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" It is certain, that proper gestures and vehement exertions of the voice cannot be too much studied by a public orator. They are a kind of comment to what he utters, and enforce every thing he says, with weak hearers, better than the strongest argument... "
American Annals of Education - 第 24 頁
1835
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The Spectator

Joseph Addison - 1856
...rhetoric amidst an audience of pagan philosophers. It is certain that proper gestures and vehement exertions of the voice cannot be too much studied...what is delivered to them, at the same time that they shew the speaker is in earnest, and affected himself with what he so passionately recommends to others....
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The Works of the Right Honourable Joseph Addison: The Spectator [no. 162-483

Joseph Addison - 1854 - 8 頁
...rhetoric amidst an audience of pagan philosophers. It is certain that proper gestures and vehement exertions of the voice cannot be too much studied...are a kind of comment to what he utters, and enforce everything he says, with weak hearers, better than the strongest argument he can make use of. They...
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The speaker at home; chapters on extempore and memoriter speaker, by J.H ...

John Joseph Halcombe, William Henry Stone - 1859
...rhetoric amidst an audience of pagan philosophers. It is certain that proper gestures and vehement exertions of the voice cannot be too much studied by a public orator. They are a kind of comment upon what he utters, and enforce everything he says, with weak hearers, better than the strongest argument...
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The public speaker and how to make one, by a Cambridge man

Public speaker - 1860
...rhetoric amidst an audience of pagan philosophers. " It is certain that the proper gestures and vehement exertions of the voice cannot be too much studied...are a kind of comment to what he utters, and enforce everything which he says, with weak hearers, better than the strongest argument he can make use of....
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Literary Class Book; Or, Readings in English Literature: To which is ...

Robert Sullivan - 1861 - 504 頁
...thanksgiving from a person that lives in repinings and discontent. 56. It is certain, that proper gestures and exertions of the voice cannot be too much studied by a public oratori They are a kind of comment to what he utters ; and enforce every thing he says, with weak hearers,...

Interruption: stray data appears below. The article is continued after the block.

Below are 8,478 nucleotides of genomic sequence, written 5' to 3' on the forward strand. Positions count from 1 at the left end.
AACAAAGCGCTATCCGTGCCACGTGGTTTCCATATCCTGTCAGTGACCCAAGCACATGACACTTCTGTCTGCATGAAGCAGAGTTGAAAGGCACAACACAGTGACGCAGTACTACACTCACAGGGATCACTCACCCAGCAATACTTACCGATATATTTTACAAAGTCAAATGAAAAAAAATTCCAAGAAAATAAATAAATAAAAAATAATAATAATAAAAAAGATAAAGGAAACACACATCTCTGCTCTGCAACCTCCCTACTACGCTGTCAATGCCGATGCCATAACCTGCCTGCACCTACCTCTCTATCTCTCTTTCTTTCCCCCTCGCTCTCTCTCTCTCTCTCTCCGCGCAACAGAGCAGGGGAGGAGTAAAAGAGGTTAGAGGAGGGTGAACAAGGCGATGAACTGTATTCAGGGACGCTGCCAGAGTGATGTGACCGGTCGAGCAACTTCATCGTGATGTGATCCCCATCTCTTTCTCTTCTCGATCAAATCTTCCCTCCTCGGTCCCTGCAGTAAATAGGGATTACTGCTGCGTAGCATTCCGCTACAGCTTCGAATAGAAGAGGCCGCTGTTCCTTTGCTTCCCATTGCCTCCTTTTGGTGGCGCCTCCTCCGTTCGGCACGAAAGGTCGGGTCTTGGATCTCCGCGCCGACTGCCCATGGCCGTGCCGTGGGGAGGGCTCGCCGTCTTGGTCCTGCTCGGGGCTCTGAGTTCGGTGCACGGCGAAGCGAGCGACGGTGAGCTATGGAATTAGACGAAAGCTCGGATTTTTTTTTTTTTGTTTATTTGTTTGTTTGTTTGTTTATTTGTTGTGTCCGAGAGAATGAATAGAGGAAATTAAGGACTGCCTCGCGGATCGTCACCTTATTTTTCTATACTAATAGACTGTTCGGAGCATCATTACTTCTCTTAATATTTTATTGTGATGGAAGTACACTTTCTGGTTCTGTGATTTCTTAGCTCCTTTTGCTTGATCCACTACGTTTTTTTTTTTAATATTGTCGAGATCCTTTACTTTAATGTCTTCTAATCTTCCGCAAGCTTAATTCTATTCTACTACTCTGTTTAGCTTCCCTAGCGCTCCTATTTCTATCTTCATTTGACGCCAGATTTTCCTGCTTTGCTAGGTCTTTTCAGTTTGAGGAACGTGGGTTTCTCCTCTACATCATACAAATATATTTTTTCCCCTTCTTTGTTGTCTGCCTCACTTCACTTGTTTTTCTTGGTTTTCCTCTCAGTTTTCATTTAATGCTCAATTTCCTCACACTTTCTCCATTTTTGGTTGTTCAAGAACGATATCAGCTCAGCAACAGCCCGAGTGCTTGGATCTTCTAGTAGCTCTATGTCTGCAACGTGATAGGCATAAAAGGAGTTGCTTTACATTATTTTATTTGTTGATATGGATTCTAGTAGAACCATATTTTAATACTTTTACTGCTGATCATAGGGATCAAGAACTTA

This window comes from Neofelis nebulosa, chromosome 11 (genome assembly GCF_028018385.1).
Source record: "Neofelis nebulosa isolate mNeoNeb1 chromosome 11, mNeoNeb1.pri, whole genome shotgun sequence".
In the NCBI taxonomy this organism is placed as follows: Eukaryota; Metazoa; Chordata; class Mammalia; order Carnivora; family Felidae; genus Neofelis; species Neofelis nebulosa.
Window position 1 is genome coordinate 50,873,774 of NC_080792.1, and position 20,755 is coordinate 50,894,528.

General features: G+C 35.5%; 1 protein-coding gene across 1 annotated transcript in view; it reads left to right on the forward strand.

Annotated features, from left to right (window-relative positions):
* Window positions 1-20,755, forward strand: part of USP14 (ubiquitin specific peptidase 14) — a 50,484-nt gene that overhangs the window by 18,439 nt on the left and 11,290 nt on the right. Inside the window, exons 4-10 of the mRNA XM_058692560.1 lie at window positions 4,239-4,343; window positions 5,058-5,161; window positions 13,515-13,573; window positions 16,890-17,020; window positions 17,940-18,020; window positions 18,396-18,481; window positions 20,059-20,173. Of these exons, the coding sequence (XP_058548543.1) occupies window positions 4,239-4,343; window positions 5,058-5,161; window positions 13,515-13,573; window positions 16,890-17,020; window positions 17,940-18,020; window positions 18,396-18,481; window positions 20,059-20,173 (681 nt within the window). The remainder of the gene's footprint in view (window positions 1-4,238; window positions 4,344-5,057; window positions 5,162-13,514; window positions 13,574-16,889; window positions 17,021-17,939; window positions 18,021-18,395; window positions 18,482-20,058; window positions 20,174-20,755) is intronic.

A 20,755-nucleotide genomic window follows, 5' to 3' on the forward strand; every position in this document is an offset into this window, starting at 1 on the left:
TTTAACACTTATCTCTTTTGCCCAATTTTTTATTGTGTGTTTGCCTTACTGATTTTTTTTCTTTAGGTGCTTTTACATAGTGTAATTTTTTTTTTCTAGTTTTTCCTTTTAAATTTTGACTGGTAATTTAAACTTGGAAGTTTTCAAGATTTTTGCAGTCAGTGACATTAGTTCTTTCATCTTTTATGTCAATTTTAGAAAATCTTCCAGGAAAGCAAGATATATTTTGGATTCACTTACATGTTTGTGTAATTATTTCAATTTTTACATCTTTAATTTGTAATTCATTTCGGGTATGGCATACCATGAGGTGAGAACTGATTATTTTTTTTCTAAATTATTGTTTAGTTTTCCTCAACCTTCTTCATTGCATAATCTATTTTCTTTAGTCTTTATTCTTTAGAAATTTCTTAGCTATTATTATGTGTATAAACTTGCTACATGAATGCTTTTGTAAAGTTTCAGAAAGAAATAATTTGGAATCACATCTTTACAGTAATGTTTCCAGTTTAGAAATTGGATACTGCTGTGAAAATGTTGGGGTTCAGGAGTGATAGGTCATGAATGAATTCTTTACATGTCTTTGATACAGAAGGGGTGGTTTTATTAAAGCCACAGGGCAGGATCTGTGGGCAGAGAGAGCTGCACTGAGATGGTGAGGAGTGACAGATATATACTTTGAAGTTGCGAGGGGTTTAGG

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Pulpit Elocution: Comprising Remarks on the Effect of Manner in Public ...

William Russell - 1861 - 413 頁
...rhetoric amidst an audience of pagan philosophers. It is certain, that proper gestures, and powerful exertions of the voice, cannot be too much studied...are a kind of comment to what he utters, and enforce everything he says, with weak hearers, better than the strongest argument he can make use of. They...
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The Works of Joseph Addison

1864
...rhetoric amidst an audience of pagan philosophers It is certain that proper gestures and ve hement exertions of the voice cannot be too much studied...the audience awake, and fix their attention to what 132 408. J 133 s delivered to them, at the same time that they show the speaker is in earnest, and...
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A system of elocution based upon grammatical analysis

William Stewart Ross - 1869 - 432 頁
...is defective to a very great degree. " It is certain," says Addison, " that proper gestures and and exertions of the voice cannot be too much studied...are a kind of comment to what he utters, and enforce everything he says, better than the strongest argument he can make use of. They keep the audience awake,...
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King's college lectures on elocution

1870
...which turns upon every thing that is dear to us. " ' It is certain that proper gestures, and vehement exertions of the voice, cannot be too much studied by a public orator. They are a kind of comment upon what he utters, and enforce every thing he says with weak hearers ' [and surely the bulk of hearers...
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The Speaker at Home: Chapters on Public Speaking and Reading Aloud

John Joseph Halcombe - 1874 - 170 頁
...rhetoric amidst an audience of pagan philosophers. It is certain that proper gestures and vehement exertions of the voice cannot be too much studied by a public orator. They are a kind of comment upon what he utters, and enforce everything he says, with weak hearers, better than the strongest argument...
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